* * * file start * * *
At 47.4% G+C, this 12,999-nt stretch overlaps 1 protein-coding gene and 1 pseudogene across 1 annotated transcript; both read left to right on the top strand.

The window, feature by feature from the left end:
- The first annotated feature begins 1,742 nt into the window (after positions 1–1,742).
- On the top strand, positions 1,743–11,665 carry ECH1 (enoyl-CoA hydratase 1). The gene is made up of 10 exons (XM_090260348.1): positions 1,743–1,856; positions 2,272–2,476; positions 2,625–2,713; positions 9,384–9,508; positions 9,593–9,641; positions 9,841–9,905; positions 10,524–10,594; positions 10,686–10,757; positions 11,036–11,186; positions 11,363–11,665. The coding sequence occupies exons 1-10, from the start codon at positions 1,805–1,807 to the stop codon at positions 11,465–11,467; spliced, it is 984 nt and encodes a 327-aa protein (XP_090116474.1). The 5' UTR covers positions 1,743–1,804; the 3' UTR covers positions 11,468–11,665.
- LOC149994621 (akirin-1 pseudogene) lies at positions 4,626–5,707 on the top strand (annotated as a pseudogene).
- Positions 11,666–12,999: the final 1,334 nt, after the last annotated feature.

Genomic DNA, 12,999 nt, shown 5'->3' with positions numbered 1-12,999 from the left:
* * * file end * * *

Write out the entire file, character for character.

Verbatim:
At 47.4% G+C, this 12,999-nt stretch overlaps 1 protein-coding gene and 1 pseudogene across 1 annotated transcript; both read left to right on the top strand.

The window, feature by feature from the left end:
- The first annotated feature begins 1,742 nt into the window (after positions 1–1,742).
- On the top strand, positions 1,743–11,665 carry ECH1 (enoyl-CoA hydratase 1). The gene is made up of 10 exons (XM_090260348.1): positions 1,743–1,856; positions 2,272–2,476; positions 2,625–2,713; positions 9,384–9,508; positions 9,593–9,641; positions 9,841–9,905; positions 10,524–10,594; positions 10,686–10,757; positions 11,036–11,186; positions 11,363–11,665. The coding sequence occupies exons 1-10, from the start codon at positions 1,805–1,807 to the stop codon at positions 11,465–11,467; spliced, it is 984 nt and encodes a 327-aa protein (XP_090116474.1). The 5' UTR covers positions 1,743–1,804; the 3' UTR covers positions 11,468–11,665.
- LOC149994621 (akirin-1 pseudogene) lies at positions 4,626–5,707 on the top strand (annotated as a pseudogene).
- Positions 11,666–12,999: the final 1,334 nt, after the last annotated feature.

Genomic DNA, 12,999 nt, shown 5'->3' with positions numbered 1-12,999 from the left: